Books,  Reading Challenge

2017 Reading Challenge, Book 44 – The View From the Cheap Seats

Hi, Hey, Hello!

This my last Neil Gaiman book of the year and I was almost so sad about it when I realised that. I’ve had a lot of Gaiman in my life this year and I never really thought about it coming to an end.

But it did.

And it came to an end with this:


Now I knew that this was a non-fiction book. I just didn’t really know what the exact set up of it was. Turns out it was just a collection of his non-fiction writing, be they introductions that he has written for books, speeches he has given or interviews that he did for various things.

It was full of things that I really needed to read in the run up to Nano (let’s not talk about that one though. I mean I will, but not right now. The relationship remains complicated.). There was a lot of inspirational stuff, there was a lot of stuff in there that meant that I just added to my ever growing reading list, there was just a lot of stuff in it.

A lot of great stuff.

The kind of stuff that just reaffirms your belief in something. I don’t even know what exactly, but it just soothed some part of my soul.

I love the worlds that Gaiman creates, I love getting to fall into them and seeing what is going to happen with them. His non-fiction work is funnily enough similar in that respect. Only it’s grounded in a bit more reality.

It talks about genre and writing and other authors/musicians in such a gorgeous way that it’s hard not to be somewhat enthralled by it all.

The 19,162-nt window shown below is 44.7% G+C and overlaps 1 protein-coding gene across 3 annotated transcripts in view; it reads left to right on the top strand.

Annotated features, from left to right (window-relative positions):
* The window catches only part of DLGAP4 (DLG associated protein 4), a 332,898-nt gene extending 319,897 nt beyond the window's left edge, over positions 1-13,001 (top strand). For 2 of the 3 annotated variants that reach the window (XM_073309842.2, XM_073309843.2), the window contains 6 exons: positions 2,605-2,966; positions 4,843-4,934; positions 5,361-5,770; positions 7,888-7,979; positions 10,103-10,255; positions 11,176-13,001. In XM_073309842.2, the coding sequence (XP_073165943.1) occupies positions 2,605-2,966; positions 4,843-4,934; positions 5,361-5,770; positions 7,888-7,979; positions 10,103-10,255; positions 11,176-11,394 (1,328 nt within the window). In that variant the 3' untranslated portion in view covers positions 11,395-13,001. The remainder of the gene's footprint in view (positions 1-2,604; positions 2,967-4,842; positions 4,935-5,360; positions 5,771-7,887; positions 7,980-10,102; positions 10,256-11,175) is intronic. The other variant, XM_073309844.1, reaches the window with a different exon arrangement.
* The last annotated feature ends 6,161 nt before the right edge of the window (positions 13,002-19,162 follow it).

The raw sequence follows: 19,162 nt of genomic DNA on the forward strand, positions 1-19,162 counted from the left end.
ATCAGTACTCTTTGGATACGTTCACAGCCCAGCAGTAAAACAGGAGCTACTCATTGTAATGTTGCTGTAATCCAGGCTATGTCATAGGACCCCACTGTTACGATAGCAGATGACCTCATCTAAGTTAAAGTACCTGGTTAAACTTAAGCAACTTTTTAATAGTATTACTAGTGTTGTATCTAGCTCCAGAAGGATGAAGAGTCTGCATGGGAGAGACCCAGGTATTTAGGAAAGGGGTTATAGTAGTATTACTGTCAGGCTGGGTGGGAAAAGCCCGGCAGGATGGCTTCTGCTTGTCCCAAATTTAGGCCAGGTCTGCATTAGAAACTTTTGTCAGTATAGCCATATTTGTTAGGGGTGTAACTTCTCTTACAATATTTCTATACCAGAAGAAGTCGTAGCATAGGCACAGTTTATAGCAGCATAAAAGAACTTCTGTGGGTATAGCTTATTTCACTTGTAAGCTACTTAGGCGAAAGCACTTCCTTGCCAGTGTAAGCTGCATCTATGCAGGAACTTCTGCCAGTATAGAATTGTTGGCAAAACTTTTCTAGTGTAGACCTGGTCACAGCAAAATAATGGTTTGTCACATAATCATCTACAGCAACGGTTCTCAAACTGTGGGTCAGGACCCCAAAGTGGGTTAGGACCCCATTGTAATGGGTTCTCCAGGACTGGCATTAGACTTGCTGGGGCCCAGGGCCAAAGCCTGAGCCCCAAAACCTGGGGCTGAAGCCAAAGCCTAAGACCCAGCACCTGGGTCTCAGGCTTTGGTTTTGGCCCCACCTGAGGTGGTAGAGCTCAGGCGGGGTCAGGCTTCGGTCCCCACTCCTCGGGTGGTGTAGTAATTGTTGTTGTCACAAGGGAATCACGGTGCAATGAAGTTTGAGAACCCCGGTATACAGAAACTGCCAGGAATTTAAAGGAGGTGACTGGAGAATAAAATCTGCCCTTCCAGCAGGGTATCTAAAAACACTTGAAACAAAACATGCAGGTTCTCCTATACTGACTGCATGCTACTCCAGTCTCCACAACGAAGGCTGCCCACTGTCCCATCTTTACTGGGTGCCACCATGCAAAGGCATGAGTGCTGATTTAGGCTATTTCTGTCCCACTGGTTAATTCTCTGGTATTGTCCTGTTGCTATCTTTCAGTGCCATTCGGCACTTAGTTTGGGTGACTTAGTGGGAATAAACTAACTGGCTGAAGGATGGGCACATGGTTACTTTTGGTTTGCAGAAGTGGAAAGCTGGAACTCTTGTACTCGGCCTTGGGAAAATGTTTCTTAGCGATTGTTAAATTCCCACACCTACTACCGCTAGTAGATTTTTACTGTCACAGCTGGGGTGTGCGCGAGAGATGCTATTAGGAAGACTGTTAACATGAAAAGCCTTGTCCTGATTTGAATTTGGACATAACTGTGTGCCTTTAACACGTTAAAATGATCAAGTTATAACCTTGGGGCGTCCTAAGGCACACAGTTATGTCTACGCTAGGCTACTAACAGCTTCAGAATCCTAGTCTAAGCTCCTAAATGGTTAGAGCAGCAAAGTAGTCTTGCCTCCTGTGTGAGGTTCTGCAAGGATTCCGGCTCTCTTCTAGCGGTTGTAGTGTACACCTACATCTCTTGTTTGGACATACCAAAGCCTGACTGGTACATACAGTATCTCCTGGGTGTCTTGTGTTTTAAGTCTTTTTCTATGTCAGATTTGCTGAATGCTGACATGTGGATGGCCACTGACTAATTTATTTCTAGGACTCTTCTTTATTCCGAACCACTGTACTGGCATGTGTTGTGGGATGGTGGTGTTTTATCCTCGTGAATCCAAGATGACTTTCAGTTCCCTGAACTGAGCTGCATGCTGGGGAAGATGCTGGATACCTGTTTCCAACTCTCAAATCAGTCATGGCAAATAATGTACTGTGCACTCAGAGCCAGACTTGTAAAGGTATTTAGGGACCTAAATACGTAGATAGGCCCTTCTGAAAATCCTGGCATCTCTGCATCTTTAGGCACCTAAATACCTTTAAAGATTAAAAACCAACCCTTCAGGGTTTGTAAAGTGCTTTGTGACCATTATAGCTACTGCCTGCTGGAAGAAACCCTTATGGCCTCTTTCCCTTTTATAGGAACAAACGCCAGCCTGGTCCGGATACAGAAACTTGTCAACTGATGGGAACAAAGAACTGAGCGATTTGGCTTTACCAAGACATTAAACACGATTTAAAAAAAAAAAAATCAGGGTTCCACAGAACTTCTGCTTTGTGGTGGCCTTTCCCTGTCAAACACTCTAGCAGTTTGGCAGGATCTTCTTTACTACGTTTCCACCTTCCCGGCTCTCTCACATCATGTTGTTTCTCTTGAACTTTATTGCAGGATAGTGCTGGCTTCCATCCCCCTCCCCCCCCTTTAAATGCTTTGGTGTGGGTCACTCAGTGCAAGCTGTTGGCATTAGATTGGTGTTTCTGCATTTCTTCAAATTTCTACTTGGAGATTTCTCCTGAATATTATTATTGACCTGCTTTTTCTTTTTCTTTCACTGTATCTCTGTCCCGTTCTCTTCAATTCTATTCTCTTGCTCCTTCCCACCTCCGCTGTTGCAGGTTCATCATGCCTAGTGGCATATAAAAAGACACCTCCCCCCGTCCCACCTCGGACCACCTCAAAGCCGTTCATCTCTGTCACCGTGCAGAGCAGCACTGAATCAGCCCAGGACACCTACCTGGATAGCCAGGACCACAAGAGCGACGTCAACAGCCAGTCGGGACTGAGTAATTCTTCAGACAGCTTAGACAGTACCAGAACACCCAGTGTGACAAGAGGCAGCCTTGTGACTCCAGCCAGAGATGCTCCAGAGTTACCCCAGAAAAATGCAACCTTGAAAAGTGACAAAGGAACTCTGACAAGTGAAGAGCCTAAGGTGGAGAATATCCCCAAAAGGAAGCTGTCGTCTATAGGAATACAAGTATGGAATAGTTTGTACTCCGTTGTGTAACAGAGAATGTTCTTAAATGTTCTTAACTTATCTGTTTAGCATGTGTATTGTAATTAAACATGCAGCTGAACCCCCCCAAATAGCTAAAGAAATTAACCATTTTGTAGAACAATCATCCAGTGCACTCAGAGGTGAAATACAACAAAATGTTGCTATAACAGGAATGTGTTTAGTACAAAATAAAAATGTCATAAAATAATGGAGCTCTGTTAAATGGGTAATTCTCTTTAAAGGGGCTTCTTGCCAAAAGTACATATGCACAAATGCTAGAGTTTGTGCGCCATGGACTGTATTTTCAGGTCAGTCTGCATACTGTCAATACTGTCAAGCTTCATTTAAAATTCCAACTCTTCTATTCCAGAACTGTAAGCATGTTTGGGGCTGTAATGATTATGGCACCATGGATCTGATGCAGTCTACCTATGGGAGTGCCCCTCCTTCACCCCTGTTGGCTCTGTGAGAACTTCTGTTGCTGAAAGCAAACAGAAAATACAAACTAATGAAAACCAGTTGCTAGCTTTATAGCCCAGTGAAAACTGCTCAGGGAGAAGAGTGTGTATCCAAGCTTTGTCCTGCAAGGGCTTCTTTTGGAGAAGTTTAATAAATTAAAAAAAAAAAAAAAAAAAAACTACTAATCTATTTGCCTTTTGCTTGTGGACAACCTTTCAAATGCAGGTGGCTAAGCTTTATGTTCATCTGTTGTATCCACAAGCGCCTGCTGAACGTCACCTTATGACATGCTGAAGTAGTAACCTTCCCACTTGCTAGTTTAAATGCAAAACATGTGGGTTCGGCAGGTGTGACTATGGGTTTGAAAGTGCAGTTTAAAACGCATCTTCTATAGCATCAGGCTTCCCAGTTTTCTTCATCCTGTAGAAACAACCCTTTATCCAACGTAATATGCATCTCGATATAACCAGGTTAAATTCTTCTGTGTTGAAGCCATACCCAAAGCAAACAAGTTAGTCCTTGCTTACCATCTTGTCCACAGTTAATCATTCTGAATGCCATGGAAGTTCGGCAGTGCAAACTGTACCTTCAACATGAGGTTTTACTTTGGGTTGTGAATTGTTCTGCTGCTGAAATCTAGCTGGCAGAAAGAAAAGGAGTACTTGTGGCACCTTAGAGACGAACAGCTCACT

For example, there is a heavy focus on sci-fi in this, which for the most part is not a genre I read all that often. I mean I do and I usually love it, but it’s just not high on my list of go to books when I go to pick up a new book. But making my way through this book I found myself more intrigued by it as a genre. There is a foundation for me to build on. Starting points for me to go through. I ended up with a well compiled list that were sold to me so well just by the way that Gaiman spoke about them that it just felt natural.

It gave me a different perspective on fantasy as well, which is a genre that I read, but I tend to be relatively safe with it. I stick with what I kind of know and for that reason a lot of the worlds that are created in the books I read have a lot of similarities and I don’t tend to venture into high fantasy partly out of fear. Again this book changed those views somewhat. In that it makes me want to dip my toe in slightly deeper fantastical waters. Again, this book provided some kind of foundation for that.

It gave me a perspective on some music that to be honest I’ve never really thought about before. It changed the way that I viewed music in terms of lyrics and things. It sort of fuelled a different appreciation for music just by the way that Gaiman talks about it.

That’s the thing that I love so much about this is just getting to swim in all of Gaiman’s thoughts on things and getting to feel his appreciation for them. Finding out what fuels other people and getting to see/hear/read them talk about something that they care about is one of my favourite things, which means that this book was just right up my street.

If you want to read some non-fiction, have a particular interest in science fiction or just want your faith in literature restored then I would recommend this book in a heartbeat. Especially if you love Neil Gaiman in the first place. But if you only read one part of this book then make it the Make Good Art piece. And if you love Terry Pratchett then read the last story, although be warned it may break your heart a little….

4/5 stars

Parentheses count: 1. See you tomorrow!

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